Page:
Editor’s Note: Jeffrey Lord is a CNN political commentator. Previously, he served in the Reagan administration as a White House political adviser. The views expressed in this commentary are solely his own.
Jeffrey Lord: The mainstream media has taken Donald Trump to task for every word he has said
But these outlets must hold both Democrats and Republicans accountable
The Washington Post noticed.
A column by Glenn Kessler, which ran on January 19 – the day before President Obama left office – was headlined: “Obama’s biggest whoppers.” It detailed when Obama falsely asserted more black men were in prison than in university and when he claimed that 90% of the budget deficit was due to George W. Bush-era policies.
Though the Post has maintained its Fact Checker column since 2011, not all mainstream media outlets have – and even fewer held Obama to account during his presidency.
Conservative outlets, in contrast, had long concluded that Obama had a questionable relationship with the truth. Turn to the archives of National Review, FOX News, The Gateway Pundit and others, and there is one story after another citing chapter and verse about the habit of a sitting president of the United States to just flat-out lie.
By way of but one illustration, Jack Cashill, a columnist for the conservative New York Post, wrote a piece headlined: “5 lies that have shaped the Obama presidency.” Cashill begins, “I’ve counted 75 significant lies since his campaign for president began, but that doesn’t begin to tally the casual fibs and hyperbole he spouts seemingly every day. Here are five that illustrate just how much Obama’s presidency is built on falsehoods.” He later published an entire book on the same subject!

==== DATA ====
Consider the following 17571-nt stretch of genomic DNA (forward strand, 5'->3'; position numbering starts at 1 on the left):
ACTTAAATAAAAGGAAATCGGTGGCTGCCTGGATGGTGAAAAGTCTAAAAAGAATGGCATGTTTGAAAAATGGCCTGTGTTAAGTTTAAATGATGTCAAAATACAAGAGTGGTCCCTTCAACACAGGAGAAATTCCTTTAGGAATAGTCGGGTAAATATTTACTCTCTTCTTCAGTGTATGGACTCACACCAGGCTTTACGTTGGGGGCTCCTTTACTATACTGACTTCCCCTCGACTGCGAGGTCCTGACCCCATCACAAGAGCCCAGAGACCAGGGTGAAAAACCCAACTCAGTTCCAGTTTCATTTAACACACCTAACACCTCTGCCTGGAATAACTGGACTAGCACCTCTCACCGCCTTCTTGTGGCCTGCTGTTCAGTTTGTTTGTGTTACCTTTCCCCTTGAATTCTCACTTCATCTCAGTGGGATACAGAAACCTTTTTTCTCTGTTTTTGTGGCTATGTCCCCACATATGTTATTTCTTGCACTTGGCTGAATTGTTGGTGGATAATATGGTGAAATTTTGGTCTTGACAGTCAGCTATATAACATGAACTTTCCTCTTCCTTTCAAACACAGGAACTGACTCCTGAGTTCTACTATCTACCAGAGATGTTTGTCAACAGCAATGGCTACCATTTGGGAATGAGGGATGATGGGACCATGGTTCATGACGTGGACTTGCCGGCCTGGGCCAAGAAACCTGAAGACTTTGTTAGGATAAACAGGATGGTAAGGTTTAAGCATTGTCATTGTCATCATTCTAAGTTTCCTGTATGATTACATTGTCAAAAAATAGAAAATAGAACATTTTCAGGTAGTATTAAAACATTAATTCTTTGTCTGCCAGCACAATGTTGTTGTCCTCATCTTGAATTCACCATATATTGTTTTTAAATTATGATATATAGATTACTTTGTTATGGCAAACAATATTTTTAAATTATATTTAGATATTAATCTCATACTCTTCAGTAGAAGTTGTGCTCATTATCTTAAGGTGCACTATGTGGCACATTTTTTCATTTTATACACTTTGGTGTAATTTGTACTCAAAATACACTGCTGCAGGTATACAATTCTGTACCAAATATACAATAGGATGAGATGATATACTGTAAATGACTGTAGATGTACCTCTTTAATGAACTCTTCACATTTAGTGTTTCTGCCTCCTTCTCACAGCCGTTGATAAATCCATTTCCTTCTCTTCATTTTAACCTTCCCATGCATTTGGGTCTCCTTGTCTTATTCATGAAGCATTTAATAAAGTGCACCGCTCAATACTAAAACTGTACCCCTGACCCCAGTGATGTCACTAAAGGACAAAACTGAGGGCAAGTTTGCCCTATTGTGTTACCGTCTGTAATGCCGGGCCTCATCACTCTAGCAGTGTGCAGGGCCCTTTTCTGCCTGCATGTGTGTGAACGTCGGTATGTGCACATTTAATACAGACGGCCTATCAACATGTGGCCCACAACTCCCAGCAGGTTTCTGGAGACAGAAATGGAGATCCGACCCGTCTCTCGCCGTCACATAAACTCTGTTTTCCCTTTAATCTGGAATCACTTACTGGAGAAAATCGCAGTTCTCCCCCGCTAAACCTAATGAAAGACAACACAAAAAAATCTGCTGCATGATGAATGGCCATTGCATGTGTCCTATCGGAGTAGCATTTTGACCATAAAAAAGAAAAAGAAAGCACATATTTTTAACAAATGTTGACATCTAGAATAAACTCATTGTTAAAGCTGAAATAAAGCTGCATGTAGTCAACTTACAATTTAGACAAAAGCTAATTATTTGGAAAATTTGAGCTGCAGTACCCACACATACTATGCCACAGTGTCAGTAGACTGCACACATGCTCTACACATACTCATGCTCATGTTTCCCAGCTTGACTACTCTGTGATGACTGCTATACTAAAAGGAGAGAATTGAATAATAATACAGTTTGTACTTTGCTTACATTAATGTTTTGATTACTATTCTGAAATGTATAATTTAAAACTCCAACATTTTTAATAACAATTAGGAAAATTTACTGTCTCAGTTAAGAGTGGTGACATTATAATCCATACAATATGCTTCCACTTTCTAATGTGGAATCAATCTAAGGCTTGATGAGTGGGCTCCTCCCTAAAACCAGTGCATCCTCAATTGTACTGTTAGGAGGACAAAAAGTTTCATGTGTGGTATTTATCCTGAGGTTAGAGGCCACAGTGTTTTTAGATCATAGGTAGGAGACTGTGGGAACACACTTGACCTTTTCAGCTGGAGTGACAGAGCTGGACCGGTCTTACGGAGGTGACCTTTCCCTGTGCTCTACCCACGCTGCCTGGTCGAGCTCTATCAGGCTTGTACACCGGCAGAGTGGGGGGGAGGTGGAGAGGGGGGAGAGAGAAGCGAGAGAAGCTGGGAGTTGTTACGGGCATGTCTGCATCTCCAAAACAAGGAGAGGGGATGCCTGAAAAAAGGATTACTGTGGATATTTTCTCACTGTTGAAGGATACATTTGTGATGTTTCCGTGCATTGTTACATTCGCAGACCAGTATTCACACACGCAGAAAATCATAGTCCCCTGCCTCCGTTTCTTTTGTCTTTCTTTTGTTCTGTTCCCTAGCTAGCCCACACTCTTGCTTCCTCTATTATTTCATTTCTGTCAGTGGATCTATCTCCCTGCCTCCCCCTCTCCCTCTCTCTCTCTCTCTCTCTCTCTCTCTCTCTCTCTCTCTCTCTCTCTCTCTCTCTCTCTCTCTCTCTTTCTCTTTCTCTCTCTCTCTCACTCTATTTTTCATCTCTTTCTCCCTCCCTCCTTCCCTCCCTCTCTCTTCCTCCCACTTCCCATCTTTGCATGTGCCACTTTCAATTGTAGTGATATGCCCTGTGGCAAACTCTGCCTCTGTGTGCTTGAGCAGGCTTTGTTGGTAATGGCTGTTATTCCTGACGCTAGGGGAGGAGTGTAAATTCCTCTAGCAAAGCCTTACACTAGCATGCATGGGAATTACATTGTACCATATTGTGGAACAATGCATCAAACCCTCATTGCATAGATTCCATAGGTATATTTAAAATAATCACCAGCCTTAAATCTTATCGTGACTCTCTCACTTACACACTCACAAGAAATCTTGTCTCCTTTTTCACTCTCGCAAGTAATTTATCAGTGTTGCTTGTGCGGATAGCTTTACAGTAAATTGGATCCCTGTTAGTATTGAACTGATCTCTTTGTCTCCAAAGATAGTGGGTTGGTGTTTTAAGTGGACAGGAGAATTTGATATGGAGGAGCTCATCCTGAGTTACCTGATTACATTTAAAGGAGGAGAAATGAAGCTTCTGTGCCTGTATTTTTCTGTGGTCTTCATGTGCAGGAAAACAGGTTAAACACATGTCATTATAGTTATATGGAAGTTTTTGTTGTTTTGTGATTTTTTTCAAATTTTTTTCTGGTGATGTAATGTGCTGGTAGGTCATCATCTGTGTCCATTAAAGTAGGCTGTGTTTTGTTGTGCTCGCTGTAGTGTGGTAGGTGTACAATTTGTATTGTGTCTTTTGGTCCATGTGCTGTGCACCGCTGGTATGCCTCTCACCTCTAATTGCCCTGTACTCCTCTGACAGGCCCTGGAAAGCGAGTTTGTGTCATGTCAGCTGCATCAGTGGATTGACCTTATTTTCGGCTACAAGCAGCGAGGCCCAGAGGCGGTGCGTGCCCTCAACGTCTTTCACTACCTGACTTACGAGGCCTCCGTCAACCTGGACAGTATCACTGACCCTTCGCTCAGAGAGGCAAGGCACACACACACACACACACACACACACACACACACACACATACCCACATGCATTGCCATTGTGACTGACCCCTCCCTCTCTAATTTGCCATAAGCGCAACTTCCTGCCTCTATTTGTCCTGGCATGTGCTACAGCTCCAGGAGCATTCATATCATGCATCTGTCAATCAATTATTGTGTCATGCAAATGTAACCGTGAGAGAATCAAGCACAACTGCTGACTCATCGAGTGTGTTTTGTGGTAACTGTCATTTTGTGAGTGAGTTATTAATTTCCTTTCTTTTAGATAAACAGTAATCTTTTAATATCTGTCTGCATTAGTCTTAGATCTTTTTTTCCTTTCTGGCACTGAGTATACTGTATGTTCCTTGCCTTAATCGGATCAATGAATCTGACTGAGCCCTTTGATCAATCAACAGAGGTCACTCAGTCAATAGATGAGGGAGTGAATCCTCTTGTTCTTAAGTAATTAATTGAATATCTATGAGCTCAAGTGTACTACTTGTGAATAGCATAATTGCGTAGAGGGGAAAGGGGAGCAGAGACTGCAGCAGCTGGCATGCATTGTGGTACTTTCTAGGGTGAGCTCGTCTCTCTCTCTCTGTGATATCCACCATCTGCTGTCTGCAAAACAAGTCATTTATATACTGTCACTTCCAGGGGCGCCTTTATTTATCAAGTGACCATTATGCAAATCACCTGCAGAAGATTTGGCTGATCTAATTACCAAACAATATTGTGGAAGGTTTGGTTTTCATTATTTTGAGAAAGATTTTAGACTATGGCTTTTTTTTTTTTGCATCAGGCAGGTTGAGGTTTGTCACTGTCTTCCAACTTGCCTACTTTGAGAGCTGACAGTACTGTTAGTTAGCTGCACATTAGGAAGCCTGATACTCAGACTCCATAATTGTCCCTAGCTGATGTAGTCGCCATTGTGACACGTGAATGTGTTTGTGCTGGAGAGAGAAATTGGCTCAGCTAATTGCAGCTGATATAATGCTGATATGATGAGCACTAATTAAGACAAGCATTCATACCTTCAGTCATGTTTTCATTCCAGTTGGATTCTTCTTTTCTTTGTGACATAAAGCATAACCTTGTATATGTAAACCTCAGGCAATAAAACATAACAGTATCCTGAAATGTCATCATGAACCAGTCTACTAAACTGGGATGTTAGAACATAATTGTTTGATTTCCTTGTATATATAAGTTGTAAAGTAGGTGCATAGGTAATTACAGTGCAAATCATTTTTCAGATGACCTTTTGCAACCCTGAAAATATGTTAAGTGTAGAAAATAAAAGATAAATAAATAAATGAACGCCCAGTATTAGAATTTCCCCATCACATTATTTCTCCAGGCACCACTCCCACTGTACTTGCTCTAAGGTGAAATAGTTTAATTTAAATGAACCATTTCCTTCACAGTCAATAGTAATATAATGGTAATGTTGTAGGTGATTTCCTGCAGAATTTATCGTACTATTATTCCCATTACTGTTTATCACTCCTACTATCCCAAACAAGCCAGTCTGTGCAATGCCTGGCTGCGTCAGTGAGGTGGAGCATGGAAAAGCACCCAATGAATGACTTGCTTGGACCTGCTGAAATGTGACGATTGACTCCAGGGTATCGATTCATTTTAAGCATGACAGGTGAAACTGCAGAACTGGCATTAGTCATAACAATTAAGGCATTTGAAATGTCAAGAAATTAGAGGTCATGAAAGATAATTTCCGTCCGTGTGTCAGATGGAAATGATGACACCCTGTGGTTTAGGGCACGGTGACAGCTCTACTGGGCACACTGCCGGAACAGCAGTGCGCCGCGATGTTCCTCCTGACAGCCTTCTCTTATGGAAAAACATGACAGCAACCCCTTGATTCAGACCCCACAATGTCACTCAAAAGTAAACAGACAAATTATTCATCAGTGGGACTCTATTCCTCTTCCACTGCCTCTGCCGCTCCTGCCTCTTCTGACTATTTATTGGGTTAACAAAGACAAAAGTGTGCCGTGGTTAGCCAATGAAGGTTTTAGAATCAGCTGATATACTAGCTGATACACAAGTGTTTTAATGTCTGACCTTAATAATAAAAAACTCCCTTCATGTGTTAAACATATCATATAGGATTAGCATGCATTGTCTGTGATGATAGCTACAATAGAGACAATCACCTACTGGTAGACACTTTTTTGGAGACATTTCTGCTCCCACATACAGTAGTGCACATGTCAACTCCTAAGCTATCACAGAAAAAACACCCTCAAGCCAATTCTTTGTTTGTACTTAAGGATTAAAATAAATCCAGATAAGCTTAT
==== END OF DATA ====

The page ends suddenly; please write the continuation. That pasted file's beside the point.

But it isn’t Obama who has the reputation for being a habitual liar. That media narrative is being tagged to President Donald Trump – the latest revolving around a series of tweets alleging Obama wiretapped his phones.
Presidents should tell the truth, but, of course, they all lie at some point in time. Johnson, Nixon and Clinton lied, each one causing great harm to his administration. Reagan, accused of lying in the Iran-Contra affair, rebounded by admitting a mistake.
But developing media narratives that one president is a liar while ignoring this narrative for another more ideologically-favored presidential repeat-offender damages the credibility of the media accuser as well. Best advice for all? Tell the truth.